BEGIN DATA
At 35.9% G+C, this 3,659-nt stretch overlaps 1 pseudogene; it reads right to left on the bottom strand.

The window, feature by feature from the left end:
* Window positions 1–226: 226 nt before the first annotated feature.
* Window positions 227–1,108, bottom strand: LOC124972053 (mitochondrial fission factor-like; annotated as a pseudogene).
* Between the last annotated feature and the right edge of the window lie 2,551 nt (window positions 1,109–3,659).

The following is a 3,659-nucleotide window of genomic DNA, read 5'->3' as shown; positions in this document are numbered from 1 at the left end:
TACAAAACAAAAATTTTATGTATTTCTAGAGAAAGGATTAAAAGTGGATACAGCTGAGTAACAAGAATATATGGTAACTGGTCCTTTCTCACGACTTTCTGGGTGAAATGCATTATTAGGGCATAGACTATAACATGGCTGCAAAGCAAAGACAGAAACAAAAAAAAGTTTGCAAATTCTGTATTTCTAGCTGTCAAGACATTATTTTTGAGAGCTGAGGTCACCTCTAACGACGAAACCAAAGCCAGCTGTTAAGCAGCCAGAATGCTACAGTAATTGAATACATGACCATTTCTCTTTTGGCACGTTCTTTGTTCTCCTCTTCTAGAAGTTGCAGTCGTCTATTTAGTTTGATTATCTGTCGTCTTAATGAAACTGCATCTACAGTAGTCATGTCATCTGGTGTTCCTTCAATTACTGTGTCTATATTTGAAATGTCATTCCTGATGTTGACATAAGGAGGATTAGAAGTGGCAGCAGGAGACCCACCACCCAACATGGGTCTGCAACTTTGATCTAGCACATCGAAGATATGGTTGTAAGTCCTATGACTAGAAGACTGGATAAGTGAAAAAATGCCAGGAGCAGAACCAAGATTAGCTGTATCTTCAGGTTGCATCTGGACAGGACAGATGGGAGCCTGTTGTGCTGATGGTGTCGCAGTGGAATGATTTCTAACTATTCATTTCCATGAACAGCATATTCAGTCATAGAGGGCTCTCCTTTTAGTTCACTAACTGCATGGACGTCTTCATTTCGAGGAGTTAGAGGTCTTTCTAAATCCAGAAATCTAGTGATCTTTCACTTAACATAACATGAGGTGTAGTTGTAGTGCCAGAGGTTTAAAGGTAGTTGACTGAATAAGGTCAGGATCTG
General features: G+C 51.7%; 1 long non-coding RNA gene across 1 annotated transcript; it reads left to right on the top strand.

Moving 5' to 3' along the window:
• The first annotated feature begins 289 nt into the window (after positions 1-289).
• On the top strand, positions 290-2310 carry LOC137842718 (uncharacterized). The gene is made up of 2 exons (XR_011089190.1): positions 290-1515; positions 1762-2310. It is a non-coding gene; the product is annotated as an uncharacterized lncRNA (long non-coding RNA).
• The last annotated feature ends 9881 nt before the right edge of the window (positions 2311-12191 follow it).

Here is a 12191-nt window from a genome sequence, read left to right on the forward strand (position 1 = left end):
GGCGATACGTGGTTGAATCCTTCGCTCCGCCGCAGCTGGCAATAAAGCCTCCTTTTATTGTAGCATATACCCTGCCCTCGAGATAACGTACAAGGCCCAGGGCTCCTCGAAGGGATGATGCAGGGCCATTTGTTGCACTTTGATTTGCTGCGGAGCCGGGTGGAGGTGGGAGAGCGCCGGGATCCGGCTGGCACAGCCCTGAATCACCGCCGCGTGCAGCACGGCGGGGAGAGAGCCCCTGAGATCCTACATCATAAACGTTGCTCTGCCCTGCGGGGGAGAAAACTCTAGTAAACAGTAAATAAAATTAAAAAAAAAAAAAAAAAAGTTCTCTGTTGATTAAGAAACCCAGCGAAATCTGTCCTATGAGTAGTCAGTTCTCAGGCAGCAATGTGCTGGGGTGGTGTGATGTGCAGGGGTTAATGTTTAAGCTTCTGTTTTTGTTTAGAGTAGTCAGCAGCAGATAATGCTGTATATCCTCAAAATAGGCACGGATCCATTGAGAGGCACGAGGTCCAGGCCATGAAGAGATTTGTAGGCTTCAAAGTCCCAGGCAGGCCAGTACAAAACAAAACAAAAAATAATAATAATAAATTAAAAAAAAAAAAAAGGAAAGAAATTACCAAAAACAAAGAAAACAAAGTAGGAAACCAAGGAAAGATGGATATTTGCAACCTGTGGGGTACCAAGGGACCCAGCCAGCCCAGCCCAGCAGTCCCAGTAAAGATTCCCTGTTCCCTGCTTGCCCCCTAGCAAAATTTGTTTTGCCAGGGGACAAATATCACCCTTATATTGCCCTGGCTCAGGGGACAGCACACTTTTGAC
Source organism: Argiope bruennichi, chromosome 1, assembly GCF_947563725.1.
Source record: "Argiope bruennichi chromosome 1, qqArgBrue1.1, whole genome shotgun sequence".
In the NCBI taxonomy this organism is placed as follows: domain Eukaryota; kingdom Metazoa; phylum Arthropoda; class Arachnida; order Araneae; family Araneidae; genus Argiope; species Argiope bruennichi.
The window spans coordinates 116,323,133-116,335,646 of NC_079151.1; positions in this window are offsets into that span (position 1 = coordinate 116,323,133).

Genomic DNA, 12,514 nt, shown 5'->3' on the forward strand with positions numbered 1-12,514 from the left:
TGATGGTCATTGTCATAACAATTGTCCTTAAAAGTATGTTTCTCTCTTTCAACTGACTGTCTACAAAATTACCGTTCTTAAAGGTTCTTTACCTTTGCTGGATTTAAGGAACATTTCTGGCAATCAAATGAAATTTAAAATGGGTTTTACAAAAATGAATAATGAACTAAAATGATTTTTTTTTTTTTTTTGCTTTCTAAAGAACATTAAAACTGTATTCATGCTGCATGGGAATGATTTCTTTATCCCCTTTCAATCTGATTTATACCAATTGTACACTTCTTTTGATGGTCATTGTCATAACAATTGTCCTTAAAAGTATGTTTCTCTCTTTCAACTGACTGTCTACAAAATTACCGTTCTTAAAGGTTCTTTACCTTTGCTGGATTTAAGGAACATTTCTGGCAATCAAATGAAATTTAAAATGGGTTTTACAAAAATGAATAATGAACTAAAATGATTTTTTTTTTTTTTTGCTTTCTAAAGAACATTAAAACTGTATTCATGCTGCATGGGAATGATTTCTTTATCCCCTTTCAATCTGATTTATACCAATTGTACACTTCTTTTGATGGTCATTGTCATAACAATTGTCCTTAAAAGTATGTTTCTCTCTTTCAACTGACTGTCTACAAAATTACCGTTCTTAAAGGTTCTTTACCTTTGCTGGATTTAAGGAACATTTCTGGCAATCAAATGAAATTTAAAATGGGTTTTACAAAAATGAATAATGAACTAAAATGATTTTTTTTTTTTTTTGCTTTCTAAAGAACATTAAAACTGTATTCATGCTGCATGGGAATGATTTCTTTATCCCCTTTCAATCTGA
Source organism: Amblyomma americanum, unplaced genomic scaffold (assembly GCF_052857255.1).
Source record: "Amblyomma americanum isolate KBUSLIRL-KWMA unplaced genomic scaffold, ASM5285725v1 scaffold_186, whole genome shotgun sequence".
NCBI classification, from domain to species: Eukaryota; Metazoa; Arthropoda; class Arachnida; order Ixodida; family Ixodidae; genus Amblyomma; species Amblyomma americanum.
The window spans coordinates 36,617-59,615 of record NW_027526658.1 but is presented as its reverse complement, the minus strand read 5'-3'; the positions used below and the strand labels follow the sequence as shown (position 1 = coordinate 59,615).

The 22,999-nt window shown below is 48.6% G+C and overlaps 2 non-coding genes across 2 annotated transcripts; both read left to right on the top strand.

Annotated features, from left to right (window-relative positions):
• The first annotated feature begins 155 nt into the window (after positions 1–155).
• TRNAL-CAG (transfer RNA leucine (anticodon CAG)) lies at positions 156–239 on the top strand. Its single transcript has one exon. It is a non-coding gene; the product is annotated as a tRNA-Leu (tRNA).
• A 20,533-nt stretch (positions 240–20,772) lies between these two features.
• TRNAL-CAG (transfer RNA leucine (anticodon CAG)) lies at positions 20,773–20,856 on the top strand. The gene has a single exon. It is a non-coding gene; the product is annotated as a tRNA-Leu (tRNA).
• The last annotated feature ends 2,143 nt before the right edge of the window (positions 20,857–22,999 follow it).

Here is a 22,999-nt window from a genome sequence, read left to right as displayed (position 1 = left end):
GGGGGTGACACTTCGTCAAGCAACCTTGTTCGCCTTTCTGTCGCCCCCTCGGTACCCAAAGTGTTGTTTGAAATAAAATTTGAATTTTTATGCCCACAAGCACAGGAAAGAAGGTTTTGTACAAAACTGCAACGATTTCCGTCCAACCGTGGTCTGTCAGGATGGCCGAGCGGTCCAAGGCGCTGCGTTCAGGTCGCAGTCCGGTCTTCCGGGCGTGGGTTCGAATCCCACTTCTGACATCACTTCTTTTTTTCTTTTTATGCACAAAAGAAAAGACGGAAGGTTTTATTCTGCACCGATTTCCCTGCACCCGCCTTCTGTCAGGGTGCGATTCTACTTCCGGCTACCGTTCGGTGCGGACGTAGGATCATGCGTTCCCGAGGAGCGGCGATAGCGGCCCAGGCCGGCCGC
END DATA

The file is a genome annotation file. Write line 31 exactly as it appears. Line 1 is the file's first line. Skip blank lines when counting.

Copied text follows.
• The last annotated feature ends 2,143 nt before the right edge of the window (positions 20,857–22,999 follow it).